Friday, July 31, 2009

Purses with a Purpose

I wanted to highlight an amazing ministry outreach business by one of my subscribers, Diana Cofield. She runs Purses with a Purpose for the glory of God, and uses it to support missions teams and also provides a lot of loving outreach to cancer patients. (Did I mention she's 76 years old?)

Many, many of our Bible teaching subscribers are actively serving the Lord in creative ways, all around His world.

Below is part of her letter to me, so you have more details and can come alongside those of who are praying for this ministry business.

Dear Glenn.

I have been strongly led of the Lord to embark on a new ministry. I have been compelled by His direction to do the following.

I have a website and I sell handmade totes and bags etc. My grand-daughter asked prior to the website if she could sell some of my bags because everyone like them and were willing to buy them.

I agreed and this helped her to fund her mission Trip to Brazil, her fourth. The website was born.

The local paper did a story about this and a TV segment.

Because of this a lady bought one of my totes. ( many did)

This lady emailed me to thank me and we got to emailing back and forth and she asked me to pray for her nephews daughter who was diagnosed with Neuroblastoma. It is a very serious cancer and when they diagnosed Morgan she was at stage 4.

Since I made these totes I asked her if I could make one for Morgan. she said she would be thrilled and her favorite character was Miley Cyrus so I made her a quilted tote and she loved it.

Her sister Ally said she liked a pink camouflage print for hers. I made it for her and she loved hers too.

I prayed Lord what can I do to help these children. At 76 there is something I can do I am still fairly healthy.

I was directed in my spirit to make the pink totes for the families of the children who are such brave warriors. hence the pink camouflage.I make the totes and deliver them to St. Josephs Children's Hospital Oncology Unit in Tampa, Florida.

Today I had the privilege of delivering the very first tote to a patient who was diagnosed July 9th. She is 4 years old and her face is the face of an angel. Her name is Isabella. She is also stage four.

Her grand-mother was with her and she already knew we were coming because the other family who at the moment are at Sloan Kettering in New York told them about me. She told the little girl, "Bella, God sent two Angels to come and see you and they brought gifts". A pink camouflage Aware Bear and the tote.

I have had manufacturer's donate 30 yards of fabric in colorful prints. I bought all the pink camouflage I could find on the internet. some discounted some would not. I have enough to make at least 100 totes and my friend makes the bears.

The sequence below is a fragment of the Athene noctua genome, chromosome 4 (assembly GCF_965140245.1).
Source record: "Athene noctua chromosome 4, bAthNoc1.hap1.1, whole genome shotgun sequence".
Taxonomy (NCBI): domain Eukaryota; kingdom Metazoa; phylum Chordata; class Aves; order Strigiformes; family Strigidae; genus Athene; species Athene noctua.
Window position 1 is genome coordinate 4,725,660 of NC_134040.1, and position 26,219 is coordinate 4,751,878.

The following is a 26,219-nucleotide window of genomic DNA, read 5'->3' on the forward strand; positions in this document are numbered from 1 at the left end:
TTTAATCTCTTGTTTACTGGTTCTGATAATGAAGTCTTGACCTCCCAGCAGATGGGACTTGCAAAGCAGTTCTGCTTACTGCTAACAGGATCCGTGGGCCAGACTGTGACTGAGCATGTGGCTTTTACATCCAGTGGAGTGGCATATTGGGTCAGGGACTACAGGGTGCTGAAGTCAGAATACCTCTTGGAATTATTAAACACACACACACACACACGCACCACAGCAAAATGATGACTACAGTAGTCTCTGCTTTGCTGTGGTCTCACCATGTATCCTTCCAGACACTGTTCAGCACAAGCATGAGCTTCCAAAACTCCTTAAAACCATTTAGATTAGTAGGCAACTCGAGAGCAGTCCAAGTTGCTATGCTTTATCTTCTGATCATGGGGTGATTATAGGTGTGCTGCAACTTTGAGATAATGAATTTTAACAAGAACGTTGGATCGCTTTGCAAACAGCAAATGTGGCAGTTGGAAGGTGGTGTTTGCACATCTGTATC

Please be much in prayer for this. When I deliver the totes I make it a point to say this Tote has been stitched with much love and every stitch is a prayer for a cure.


Diana Cofield

Thursday, July 30, 2009

How a Single Lesson Can Help Many Different Individuals

Remember that you're teaching to individuals, not a group of clones, where everyone is exactly the same. So when you're creating a lesson, you need to accommodate a range of perceptions, questions, backgrounds, capabilities to process references, prior experiences, etc.

You'd have to be a genius to figure it how to craft a single lesson that would bless everyone.

Your only hope in this is prayer! Only the Holy Spirit can meet each individual where he or she IS, and take them to where God wants them to BE, using the same material.

And this is exactly what He does. The Word becomes alive for people.

So God receives the glory, not you.

Are you going to be used by God for His purposes? Absolutely. It's good to be humble. It's good to dependent upon the work of the Lord. And we give thanks for this privilege!

Tuesday, July 28, 2009

Great Hooks to Start Great Lessons

You have seconds, perhaps 90 seconds, to capture your listener's attention. People can look remarkably attentive and not be listening to you at all. I encourage you to work hard to develop strong openings -- I call them hooks.

Check out this free report I wrote about creating powerful hooks for your lessons.

Also, watch how others start lessons, sermons, speeches -- what's effective, what's not? Learn, and sharpen your ability to teach to change lives.

Sunday, July 26, 2009 -- free resource

VideoTeaching.Com is a tremendous free resource that you should check out. Skilled presenters (mostly pastors and teachers) have provided high quality video recordings of their sermons or lessons.

Why and When to Use These Videos

I generally feel a local teacher is going to be the strongest teacher for a particular group of people. God works through them!

I'm not, therefore, advocating that you abandon efforts to create your own lessons, nor give up on interactive style of teaching. These videos are excellent content, very well produced, that you can incorporate into your lessons or play when you need a change of pace. You should still work hard to give people context at the beginning, and then provide some interaction time at the end of the video. Or just use relevant excerpts if the content matches.

These videos would be useful for small groups, or as a backup option for a situation where a teacher might not be available.